Distractions kept me from last night’s Runaways red-carpet photo op at the Sunshine Cinemas, so I went to the after-party at the Bowery hotel, hoping for a shot of Kristin Stewart and Dakota Fanning. It was a very nice gathering with tasty food, etc., but Stewart and Fanning decided to temporarily blow the party off by going somewhere else after the screening. (Young actors sometimes need to express disdain for publicity.) I knew they’d show up sooner or later but waiting around became interminable.

Falco Ink’s Janice Roland had graciously passed me into the event, but I was pretty much left to my own devices once I was in. Survival of the fittest, the scramble to survive, etc. There was the usual roped-off VIP area with two or three apes guarding the entrance. The party was filled with stylishly dressed, slightly desperate-looking people who had clearly attached great significance in their heads to being there. I began to feel badly about being there, and then really badly about it. I began telling myself that the people at this party were the worst people in the world. I was suddenly seized by a desire to talk to someone like Henry Fonda‘s Tom Joad character in The Grapes of Wrath.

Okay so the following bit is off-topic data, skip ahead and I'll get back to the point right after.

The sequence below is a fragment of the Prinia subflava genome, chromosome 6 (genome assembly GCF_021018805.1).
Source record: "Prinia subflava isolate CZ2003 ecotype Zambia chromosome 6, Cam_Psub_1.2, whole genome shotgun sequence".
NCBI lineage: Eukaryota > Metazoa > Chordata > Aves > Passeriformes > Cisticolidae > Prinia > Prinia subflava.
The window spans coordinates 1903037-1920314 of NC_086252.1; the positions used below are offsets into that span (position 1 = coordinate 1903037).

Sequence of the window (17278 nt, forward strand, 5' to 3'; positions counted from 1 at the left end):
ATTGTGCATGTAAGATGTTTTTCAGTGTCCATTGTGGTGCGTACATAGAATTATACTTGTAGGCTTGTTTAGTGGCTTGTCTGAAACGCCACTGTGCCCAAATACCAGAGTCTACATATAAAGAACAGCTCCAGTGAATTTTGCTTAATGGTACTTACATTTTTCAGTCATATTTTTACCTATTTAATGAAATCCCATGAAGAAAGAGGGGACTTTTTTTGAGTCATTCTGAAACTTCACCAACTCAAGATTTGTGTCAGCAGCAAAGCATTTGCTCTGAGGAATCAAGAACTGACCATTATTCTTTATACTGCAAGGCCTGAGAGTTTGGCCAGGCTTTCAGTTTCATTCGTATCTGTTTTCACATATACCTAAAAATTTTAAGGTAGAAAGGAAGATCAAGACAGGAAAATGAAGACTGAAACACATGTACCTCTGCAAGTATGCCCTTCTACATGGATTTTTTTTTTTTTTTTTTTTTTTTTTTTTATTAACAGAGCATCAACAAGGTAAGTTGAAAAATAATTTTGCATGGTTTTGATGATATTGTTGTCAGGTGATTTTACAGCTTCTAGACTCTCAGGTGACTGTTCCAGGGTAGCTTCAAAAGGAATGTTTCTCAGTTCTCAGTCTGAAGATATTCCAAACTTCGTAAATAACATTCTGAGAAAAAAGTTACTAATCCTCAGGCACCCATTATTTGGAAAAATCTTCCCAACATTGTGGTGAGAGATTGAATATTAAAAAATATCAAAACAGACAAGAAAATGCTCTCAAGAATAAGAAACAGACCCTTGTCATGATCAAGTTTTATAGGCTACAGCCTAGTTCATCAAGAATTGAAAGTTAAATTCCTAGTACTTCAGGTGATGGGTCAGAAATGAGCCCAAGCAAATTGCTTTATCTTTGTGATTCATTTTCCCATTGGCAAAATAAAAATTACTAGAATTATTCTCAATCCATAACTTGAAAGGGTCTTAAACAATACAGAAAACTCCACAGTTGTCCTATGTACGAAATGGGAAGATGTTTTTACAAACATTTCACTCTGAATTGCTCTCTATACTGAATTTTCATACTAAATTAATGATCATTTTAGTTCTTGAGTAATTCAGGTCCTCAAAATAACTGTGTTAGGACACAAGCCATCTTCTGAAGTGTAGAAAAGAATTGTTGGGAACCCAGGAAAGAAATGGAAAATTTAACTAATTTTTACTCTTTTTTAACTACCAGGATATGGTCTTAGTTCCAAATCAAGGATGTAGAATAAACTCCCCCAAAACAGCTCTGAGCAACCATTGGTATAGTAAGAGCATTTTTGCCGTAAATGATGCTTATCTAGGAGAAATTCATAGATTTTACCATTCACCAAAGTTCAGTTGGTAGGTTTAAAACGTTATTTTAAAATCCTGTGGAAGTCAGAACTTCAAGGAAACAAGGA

Late in the game I chatted about the film with a hazel-eyed blonde who was sitting at the bar, and asked her at one point how she felt about Fanning’s performance as Cherie Currie. She said into my ear, “Do you mind if I don’t talk about that?” I said to her, “It’s okay — please don’t.” I gave her a look of slight contempt as I turned away and returned to the VIP area to wait with the other paps for Stewart/Fanning. It was a lot like standing around gate 225 at the Port Authority bus terminal.

After a while I just couldn’t stand it and left. I’m guessing that Stewart or Fanning or both eventually appeared, but it felt great when I finally left the party and hit the pavement and began walking north and breathing in the night air.

The only truly appealing part of the evening was speaking briefly to Apparition co-chief Bob Berney about everyone hoping to see Terrence Malick ‘s The Tree of Life at Cannes. Berney doesn’t expect the notoriously reclusive Malick to take part in any of the usual promotional exposures and appearances if the film plays there — no photo op gang-bang, no press conference attendance, no one-on-one press luncheon sit-downs, etc. Didn’t Malick go to Cannes in the ’70s for either Badlands or Days of Heaven?, I asked. Berney couldn’t remember but I think he did. I know that Malick won the festival’s Best Director prize in ’78 for Days of Heaven.